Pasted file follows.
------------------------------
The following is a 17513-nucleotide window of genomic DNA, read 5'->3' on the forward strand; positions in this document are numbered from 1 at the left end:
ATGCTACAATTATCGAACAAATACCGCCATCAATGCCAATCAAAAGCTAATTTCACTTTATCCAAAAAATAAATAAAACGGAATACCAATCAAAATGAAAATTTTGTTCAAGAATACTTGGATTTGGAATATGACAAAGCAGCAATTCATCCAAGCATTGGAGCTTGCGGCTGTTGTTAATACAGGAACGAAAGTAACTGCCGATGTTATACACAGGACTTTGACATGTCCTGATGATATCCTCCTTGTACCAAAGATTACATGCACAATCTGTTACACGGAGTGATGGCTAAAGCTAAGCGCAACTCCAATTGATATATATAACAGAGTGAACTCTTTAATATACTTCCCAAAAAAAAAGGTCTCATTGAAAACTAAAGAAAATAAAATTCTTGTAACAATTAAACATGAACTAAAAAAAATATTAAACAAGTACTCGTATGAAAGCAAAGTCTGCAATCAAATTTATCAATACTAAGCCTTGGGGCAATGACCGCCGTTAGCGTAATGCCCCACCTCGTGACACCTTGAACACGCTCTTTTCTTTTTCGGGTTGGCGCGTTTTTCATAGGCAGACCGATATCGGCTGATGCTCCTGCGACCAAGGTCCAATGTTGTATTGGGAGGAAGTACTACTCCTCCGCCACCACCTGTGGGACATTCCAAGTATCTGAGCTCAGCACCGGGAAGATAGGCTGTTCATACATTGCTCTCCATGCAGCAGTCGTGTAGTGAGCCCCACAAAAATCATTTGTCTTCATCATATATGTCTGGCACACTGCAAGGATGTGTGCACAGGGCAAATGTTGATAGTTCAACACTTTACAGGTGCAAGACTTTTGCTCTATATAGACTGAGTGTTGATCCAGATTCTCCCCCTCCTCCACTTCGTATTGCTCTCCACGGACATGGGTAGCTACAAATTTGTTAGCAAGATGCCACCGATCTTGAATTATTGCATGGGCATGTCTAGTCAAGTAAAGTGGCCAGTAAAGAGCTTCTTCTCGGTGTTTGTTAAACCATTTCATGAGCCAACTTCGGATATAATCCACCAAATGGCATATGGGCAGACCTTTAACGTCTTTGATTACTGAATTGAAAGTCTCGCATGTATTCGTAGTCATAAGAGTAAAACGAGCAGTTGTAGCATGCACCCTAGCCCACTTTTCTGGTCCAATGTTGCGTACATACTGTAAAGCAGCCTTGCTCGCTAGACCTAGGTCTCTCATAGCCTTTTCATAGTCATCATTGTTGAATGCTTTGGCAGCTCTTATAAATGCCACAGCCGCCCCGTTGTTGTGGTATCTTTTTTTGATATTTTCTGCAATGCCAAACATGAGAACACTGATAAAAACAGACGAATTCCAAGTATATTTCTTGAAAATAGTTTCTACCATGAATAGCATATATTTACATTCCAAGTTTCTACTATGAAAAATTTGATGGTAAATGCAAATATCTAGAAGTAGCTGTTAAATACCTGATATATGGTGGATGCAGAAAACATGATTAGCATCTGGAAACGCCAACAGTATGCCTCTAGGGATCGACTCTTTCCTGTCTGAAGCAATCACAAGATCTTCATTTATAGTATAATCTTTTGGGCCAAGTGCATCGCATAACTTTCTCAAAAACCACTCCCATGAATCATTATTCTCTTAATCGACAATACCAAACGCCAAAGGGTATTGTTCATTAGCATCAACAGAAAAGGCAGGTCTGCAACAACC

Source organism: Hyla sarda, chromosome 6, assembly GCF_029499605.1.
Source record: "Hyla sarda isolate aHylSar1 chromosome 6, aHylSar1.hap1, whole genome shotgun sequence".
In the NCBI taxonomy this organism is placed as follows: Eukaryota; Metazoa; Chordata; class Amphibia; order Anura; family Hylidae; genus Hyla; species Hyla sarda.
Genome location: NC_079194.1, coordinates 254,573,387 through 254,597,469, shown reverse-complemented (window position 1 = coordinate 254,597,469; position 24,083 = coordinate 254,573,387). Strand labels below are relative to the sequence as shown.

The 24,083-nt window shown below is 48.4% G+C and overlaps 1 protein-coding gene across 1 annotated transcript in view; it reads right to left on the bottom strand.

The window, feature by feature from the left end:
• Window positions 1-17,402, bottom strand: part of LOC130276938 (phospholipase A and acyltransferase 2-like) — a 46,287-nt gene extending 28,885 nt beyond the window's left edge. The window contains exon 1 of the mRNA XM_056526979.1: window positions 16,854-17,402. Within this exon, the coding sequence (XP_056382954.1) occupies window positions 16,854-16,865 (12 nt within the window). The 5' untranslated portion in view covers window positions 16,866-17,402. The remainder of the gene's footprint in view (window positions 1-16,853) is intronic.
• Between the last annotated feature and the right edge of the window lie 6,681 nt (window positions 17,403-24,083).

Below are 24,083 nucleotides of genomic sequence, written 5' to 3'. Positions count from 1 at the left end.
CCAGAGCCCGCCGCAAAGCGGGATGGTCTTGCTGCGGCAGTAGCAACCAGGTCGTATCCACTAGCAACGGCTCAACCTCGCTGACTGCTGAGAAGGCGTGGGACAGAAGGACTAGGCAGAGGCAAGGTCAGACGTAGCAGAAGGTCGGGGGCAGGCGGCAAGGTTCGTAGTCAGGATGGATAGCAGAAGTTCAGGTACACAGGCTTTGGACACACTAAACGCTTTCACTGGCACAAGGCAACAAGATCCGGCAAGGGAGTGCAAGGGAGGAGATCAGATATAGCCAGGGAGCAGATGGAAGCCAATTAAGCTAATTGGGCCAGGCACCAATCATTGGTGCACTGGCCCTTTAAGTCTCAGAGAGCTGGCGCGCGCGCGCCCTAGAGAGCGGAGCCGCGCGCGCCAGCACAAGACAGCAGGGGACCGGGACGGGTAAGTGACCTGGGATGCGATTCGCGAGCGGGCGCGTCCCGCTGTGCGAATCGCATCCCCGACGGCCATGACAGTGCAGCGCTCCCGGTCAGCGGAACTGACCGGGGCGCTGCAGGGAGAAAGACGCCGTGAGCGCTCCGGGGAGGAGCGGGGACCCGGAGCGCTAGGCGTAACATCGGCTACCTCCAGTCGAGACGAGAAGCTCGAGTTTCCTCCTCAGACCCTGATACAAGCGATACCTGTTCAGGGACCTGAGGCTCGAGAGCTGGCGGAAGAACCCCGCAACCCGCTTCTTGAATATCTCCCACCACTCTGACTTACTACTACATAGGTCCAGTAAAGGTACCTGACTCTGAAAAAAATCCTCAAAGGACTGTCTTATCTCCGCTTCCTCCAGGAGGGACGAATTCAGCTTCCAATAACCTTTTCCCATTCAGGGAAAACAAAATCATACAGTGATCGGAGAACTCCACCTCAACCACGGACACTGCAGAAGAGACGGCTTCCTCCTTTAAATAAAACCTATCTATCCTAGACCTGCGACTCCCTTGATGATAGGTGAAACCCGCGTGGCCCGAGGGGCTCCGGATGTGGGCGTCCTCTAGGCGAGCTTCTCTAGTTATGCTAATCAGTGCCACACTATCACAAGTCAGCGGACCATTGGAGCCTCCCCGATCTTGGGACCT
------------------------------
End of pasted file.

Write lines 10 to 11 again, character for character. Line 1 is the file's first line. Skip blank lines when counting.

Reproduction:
• Between the last annotated feature and the right edge of the window lie 6,681 nt (window positions 17,403-24,083).

Below are 24,083 nucleotides of genomic sequence, written 5' to 3'. Positions count from 1 at the left end.